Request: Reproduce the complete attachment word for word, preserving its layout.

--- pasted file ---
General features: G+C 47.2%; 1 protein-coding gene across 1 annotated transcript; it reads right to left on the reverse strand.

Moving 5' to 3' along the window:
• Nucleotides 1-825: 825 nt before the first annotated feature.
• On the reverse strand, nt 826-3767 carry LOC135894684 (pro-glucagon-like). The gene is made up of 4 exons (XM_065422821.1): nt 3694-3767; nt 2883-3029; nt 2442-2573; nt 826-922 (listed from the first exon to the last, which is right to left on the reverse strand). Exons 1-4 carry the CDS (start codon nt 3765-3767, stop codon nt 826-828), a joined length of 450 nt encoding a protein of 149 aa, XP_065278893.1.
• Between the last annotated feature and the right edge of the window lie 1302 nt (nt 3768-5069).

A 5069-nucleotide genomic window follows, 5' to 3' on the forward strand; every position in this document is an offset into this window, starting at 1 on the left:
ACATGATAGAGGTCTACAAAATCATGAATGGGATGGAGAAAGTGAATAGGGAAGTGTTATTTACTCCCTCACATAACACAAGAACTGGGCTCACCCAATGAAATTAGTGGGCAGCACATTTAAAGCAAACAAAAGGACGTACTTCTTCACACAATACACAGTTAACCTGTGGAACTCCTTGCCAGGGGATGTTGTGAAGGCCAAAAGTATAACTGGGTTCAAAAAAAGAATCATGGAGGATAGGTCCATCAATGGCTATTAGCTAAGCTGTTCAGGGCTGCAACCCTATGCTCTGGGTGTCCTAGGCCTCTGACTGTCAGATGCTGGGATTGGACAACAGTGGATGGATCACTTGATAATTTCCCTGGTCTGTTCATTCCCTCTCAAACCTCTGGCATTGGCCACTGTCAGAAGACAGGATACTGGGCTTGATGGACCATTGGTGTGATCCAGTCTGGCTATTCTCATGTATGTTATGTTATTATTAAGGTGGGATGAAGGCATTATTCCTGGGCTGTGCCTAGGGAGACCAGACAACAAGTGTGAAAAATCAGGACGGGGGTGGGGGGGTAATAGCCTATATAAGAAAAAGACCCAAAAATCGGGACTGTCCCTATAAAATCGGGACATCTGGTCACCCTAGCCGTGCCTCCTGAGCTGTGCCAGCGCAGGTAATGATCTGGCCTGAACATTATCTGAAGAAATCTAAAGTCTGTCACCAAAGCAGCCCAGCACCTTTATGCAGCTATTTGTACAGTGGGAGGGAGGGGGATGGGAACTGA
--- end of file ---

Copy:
General features: G+C 47.2%; 1 protein-coding gene across 1 annotated transcript; it reads right to left on the reverse strand.

Moving 5' to 3' along the window:
• Nucleotides 1-825: 825 nt before the first annotated feature.
• On the reverse strand, nt 826-3767 carry LOC135894684 (pro-glucagon-like). The gene is made up of 4 exons (XM_065422821.1): nt 3694-3767; nt 2883-3029; nt 2442-2573; nt 826-922 (listed from the first exon to the last, which is right to left on the reverse strand). Exons 1-4 carry the CDS (start codon nt 3765-3767, stop codon nt 826-828), a joined length of 450 nt encoding a protein of 149 aa, XP_065278893.1.
• Between the last annotated feature and the right edge of the window lie 1302 nt (nt 3768-5069).

A 5069-nucleotide genomic window follows, 5' to 3' on the forward strand; every position in this document is an offset into this window, starting at 1 on the left:
ACATGATAGAGGTCTACAAAATCATGAATGGGATGGAGAAAGTGAATAGGGAAGTGTTATTTACTCCCTCACATAACACAAGAACTGGGCTCACCCAATGAAATTAGTGGGCAGCACATTTAAAGCAAACAAAAGGACGTACTTCTTCACACAATACACAGTTAACCTGTGGAACTCCTTGCCAGGGGATGTTGTGAAGGCCAAAAGTATAACTGGGTTCAAAAAAAGAATCATGGAGGATAGGTCCATCAATGGCTATTAGCTAAGCTGTTCAGGGCTGCAACCCTATGCTCTGGGTGTCCTAGGCCTCTGACTGTCAGATGCTGGGATTGGACAACAGTGGATGGATCACTTGATAATTTCCCTGGTCTGTTCATTCCCTCTCAAACCTCTGGCATTGGCCACTGTCAGAAGACAGGATACTGGGCTTGATGGACCATTGGTGTGATCCAGTCTGGCTATTCTCATGTATGTTATGTTATTATTAAGGTGGGATGAAGGCATTATTCCTGGGCTGTGCCTAGGGAGACCAGACAACAAGTGTGAAAAATCAGGACGGGGGTGGGGGGGTAATAGCCTATATAAGAAAAAGACCCAAAAATCGGGACTGTCCCTATAAAATCGGGACATCTGGTCACCCTAGCCGTGCCTCCTGAGCTGTGCCAGCGCAGGTAATGATCTGGCCTGAACATTATCTGAAGAAATCTAAAGTCTGTCACCAAAGCAGCCCAGCACCTTTATGCAGCTATTTGTACAGTGGGAGGGAGGGGGATGGGAACTGA